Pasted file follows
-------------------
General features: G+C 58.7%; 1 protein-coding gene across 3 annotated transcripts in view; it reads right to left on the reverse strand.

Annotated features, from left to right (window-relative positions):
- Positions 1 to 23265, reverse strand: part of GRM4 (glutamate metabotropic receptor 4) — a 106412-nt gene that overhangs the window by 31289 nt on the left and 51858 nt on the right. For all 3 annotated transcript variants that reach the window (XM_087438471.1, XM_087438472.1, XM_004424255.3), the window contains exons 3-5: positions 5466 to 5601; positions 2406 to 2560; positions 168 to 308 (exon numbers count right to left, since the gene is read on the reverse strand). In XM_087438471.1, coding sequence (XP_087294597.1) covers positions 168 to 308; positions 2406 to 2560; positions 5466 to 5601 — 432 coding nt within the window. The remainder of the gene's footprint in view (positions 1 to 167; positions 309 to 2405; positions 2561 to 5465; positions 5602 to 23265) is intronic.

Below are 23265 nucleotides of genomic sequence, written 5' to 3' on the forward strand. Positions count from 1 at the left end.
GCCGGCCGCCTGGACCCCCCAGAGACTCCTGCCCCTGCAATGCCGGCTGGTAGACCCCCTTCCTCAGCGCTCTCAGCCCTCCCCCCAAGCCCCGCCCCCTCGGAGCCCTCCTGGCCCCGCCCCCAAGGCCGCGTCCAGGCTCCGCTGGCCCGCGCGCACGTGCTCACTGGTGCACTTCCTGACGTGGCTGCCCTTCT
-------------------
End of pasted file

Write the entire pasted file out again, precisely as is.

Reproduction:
General features: G+C 58.7%; 1 protein-coding gene across 3 annotated transcripts in view; it reads right to left on the reverse strand.

Annotated features, from left to right (window-relative positions):
- Positions 1 to 23265, reverse strand: part of GRM4 (glutamate metabotropic receptor 4) — a 106412-nt gene that overhangs the window by 31289 nt on the left and 51858 nt on the right. For all 3 annotated transcript variants that reach the window (XM_087438471.1, XM_087438472.1, XM_004424255.3), the window contains exons 3-5: positions 5466 to 5601; positions 2406 to 2560; positions 168 to 308 (exon numbers count right to left, since the gene is read on the reverse strand). In XM_087438471.1, coding sequence (XP_087294597.1) covers positions 168 to 308; positions 2406 to 2560; positions 5466 to 5601 — 432 coding nt within the window. The remainder of the gene's footprint in view (positions 1 to 167; positions 309 to 2405; positions 2561 to 5465; positions 5602 to 23265) is intronic.

Below are 23265 nucleotides of genomic sequence, written 5' to 3' on the forward strand. Positions count from 1 at the left end.
GCCGGCCGCCTGGACCCCCCAGAGACTCCTGCCCCTGCAATGCCGGCTGGTAGACCCCCTTCCTCAGCGCTCTCAGCCCTCCCCCCAAGCCCCGCCCCCTCGGAGCCCTCCTGGCCCCGCCCCCAAGGCCGCGTCCAGGCTCCGCTGGCCCGCGCGCACGTGCTCACTGGTGCACTTCCTGACGTGGCTGCCCTTCT